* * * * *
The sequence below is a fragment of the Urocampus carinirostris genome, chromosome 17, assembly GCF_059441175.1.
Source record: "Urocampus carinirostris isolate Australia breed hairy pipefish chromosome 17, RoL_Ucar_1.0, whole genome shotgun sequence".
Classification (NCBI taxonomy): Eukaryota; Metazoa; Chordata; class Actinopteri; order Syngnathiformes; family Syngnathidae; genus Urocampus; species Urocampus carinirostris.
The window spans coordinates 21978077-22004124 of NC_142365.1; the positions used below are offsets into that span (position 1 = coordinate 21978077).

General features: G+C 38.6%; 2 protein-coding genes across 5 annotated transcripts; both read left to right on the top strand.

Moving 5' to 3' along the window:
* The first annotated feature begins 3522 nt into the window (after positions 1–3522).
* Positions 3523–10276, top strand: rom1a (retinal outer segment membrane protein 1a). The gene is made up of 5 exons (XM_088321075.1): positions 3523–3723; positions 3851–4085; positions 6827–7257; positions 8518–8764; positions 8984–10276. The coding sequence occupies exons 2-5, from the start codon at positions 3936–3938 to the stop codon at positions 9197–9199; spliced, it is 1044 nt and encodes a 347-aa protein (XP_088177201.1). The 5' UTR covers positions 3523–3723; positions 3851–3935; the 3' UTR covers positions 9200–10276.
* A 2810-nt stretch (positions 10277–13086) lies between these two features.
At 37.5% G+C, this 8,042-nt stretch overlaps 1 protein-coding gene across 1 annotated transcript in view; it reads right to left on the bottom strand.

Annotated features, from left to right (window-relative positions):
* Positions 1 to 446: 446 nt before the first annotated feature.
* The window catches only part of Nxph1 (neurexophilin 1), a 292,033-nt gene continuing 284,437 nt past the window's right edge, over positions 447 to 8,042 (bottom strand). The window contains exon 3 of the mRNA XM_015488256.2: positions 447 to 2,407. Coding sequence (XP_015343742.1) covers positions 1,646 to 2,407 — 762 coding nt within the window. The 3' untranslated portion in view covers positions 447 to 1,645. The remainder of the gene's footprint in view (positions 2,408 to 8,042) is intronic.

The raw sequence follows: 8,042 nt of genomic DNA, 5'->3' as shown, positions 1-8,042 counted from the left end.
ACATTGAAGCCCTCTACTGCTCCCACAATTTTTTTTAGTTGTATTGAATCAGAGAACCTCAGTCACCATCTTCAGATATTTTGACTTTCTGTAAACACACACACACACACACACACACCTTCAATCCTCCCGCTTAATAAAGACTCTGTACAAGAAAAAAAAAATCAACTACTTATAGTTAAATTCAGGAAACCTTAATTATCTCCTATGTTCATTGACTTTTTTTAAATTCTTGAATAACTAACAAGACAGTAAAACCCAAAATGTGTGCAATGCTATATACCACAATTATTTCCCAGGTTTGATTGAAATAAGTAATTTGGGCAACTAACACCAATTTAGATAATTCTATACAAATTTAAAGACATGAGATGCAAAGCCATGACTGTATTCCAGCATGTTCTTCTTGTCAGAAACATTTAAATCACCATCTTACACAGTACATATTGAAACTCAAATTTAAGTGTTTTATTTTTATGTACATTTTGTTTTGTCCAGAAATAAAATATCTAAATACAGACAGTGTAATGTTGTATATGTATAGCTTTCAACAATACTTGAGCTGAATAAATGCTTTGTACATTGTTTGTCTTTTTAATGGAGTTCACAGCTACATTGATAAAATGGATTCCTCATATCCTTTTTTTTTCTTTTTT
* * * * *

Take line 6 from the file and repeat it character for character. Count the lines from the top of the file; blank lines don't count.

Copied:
Moving 5' to 3' along the window: